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A Light in the Darkness

Hailey Niclaus was just 3 years old when she succumbed to childhood leukemia. Her strength still inspires

There is little more terrible darkness than when a parent loses a child. Those who have children know the animal instinct with which we protect our young, and the extraordinary lengths we will go to keep them safe. When that protection simply isn’t enough, when a monstrous force like childhood leukemia proves insurmountable, it can be devastating. 

From that darkness, Hilton Head residents Eric and Kristen Niclaus are determined to shine their late daughter Hailey’s light, and in doing so guide others. 

hailey2“She was so full of life,” said Kristen. “So funny, strong, mischievous… just a happy girl. Even when she was sick, we nicknamed her Happy Hailey.”

Hailey Niclaus had already conquered one battle before she was even born. An ultrasound technician by trade, Kristen was scanning herself during her pregnancy with Hailey when she caught what appeared to be a mass on her daughter’s lung. It would prove to be a congenital cystic adenomatoid malformation (CCAM), which Hailey would survive following extensive surgery on her lungs.

And then, one day as she was rousing her then-14-month-old daughter from a nap, Kristen felt something that would change everything. 

“I felt a hard lump on the back of her neck,” she said.
“I went to her doctors, and they said it was nothing to worry about, but I just had this gut feeling something was going on.”

That gut feeling proved tragically accurate, as an MRI later proved Hailey had Acute Myeloid Leukemia (AML). An insidious form of the disease, AML starts in the bone marrow before spreading aggressively through the blood where it begins deteriorating everything from the nervous system to the liver. 

“It was sheer panic and fear,” Kristen said of receiving the diagnosis. “But from the beginning, Hailey was just a fighter.”

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An initial treatment consisted of four month-long inpatient treatment stays, at the end of which Hailey appeared to have gone into remission. Six months later, the Niclaus family was pulled back into the fight. 

“Her eyes started crossing and she was sleeping a lot,” said Kristen. “That was our cue that something was going on. We found out the cancer had come back and this time it was in her head. It was still AML but had traveled to her optic nerves.”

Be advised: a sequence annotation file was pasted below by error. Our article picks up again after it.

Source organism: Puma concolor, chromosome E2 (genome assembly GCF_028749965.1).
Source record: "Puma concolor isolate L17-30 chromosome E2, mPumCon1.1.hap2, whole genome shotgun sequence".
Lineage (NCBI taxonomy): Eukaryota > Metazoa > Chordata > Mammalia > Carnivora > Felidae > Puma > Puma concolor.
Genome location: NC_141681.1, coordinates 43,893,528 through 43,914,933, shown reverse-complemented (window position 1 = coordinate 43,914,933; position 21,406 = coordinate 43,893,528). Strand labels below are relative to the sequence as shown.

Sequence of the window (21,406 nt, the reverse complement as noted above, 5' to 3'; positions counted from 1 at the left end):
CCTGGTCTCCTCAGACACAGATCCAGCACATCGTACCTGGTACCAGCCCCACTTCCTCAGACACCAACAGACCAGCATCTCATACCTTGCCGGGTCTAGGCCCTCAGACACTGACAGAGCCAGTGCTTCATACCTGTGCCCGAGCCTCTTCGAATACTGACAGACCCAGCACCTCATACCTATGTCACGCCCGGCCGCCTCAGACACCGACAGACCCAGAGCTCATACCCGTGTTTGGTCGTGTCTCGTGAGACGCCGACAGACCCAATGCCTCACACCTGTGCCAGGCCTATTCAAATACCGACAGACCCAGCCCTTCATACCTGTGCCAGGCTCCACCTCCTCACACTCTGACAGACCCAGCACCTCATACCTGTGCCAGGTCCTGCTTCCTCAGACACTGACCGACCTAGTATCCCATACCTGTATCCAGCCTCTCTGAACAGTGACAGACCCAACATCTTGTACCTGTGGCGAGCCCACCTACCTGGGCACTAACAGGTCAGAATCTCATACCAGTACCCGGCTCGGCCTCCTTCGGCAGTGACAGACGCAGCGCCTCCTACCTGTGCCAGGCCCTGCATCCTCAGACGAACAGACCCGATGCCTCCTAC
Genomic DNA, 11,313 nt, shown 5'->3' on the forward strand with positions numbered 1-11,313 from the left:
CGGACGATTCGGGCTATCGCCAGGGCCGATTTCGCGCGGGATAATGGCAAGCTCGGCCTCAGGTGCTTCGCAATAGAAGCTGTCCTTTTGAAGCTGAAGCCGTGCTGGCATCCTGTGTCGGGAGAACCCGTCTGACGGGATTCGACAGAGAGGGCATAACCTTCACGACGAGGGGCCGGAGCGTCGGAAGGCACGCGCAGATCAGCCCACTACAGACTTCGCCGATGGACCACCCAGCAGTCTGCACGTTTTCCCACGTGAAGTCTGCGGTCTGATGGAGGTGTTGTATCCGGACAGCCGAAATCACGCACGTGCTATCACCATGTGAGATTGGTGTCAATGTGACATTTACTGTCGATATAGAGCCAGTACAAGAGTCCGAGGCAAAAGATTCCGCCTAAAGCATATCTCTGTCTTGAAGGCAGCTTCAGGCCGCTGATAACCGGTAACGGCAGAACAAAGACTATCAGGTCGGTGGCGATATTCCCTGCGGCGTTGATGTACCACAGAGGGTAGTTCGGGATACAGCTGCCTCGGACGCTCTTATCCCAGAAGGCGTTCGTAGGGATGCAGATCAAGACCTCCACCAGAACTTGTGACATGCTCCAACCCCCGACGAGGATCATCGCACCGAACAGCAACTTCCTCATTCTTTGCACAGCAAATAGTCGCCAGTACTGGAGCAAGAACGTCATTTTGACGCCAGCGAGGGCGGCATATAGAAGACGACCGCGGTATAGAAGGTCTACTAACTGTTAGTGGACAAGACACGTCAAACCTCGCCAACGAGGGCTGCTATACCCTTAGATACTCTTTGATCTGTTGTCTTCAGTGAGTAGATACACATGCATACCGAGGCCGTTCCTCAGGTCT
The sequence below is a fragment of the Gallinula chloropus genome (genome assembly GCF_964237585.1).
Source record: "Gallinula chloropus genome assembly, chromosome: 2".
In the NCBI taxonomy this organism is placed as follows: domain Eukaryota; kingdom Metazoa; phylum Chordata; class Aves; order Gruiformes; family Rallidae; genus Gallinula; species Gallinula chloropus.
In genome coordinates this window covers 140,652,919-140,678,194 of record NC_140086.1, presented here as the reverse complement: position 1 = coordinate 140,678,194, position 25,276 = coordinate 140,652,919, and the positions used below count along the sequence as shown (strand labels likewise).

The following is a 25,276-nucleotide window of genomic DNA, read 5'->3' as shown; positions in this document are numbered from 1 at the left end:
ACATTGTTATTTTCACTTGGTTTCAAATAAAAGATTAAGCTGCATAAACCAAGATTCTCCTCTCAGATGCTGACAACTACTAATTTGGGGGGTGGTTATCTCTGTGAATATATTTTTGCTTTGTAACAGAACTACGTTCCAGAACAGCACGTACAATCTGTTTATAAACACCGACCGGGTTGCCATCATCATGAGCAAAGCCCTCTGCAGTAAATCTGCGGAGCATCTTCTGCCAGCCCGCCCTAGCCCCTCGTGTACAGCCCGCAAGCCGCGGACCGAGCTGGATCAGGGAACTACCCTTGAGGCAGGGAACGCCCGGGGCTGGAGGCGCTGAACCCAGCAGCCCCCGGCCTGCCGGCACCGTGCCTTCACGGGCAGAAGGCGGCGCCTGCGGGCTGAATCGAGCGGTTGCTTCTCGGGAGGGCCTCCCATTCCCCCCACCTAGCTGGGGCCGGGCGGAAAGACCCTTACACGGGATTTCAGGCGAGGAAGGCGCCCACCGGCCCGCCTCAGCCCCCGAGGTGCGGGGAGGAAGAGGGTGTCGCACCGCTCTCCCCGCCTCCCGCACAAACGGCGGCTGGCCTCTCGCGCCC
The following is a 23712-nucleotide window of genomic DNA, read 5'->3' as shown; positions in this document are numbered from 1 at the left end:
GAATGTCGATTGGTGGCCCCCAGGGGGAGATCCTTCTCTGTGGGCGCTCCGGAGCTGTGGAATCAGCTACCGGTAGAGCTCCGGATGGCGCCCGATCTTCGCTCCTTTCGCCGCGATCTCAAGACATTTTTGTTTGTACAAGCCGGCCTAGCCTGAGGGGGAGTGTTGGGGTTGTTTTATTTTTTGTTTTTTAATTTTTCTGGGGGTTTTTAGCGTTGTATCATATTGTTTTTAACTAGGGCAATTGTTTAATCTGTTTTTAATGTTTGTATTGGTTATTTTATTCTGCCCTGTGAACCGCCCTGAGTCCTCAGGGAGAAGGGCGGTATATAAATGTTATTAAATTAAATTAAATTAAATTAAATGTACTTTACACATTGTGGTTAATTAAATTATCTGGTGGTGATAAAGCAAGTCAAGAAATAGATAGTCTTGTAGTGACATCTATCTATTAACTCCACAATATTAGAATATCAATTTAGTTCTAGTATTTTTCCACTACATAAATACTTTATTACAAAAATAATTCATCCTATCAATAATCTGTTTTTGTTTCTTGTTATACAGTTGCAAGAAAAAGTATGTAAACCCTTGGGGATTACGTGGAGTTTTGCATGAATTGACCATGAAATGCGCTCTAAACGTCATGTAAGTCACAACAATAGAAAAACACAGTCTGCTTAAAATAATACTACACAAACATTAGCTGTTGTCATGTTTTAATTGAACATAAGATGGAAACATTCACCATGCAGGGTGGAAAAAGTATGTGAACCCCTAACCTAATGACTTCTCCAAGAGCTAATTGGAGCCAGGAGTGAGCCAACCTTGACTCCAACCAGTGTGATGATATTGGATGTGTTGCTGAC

This time, Hailey underwent a bone marrow transplant and extensive hospital stays, something that proved difficult for the family that now called itself “Team Niclaus.” Not only did it mean spending time in the hospital, it meant spending time apart from older sister Brooke. 

“Brooke would stay in the hospital overnight with us sometimes, but if Hailey counts were low, she’d have to go. We missed a lot of Brooke’s life while she was with her grandmas,” said Kristen. “We included her as much as we could, so she was not left in the dark… but Brooke was just as amazing and strong. She is the most resilient, strong, amazing girl.”

Another difficulty was to explain to a young child not yet 3 years old why she was spending so much time in the hospital. 

hailey4“I could just tell she understood more than what she could express. But again, her strength was amazing,” said Kristen. “We’re still in touch with quite a few members of her team, in fact one of her oncology nurses has become one of my best friends.”

Despite her strength, despite the best medicine and treatments, and despite beating the odds in finding a perfect match on the bone marrow registry, the challenge proved too great for young Hailey. On December 6, 2014, at just 3 years of age, Hailey passed away in her home surrounded by family. 

“She was a baby, but she took it on like no other human being I can even imagine,” said Kristen. “The strength she had; I just can’t put into words.”

But Hailey’s story doesn’t end there. During her stay at the hospital, while she waited by her daughter’s side, Kristen wrote. Partially as a way to keep friends and family informed, partially as a form of therapy, Kristen wrote post after post on a Caring Bridge website. Now her writing has been compiled into a book, titled, “Hailey: A Dream of Hope.”

“Our goal is to help one person or one family or one child going through this, so they don’t feel so alone. It’s a very lonely existence when you’re going through all of that,” said Kristen. “We couldn’t save her. We tried like hell and did everything we possibly could. So, if we can help another family somehow, then the book is worth it.”

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Proceeds from the book, and special events Kristen holds throughout the Lowcountry, go to The Hailey Niclaus Fund at Hope and Heroes to help other children have a chance in this terrible fight. 

Less than 4% of the annual budget of the National Institutes of Health goes to childhood cancer research, according to Alex’s Lemonade Stand Foundation, a national fundraiser for childhood cancer research. 

“Childhood cancer is way underfunded; there’s so little money that goes toward research,” said Kristen. “More research needs to be done to keep families from going through this.”

To learn more about the initiative and September is Childhood Cancer Awareness Month, visit tinyurl.com/HaileyFund.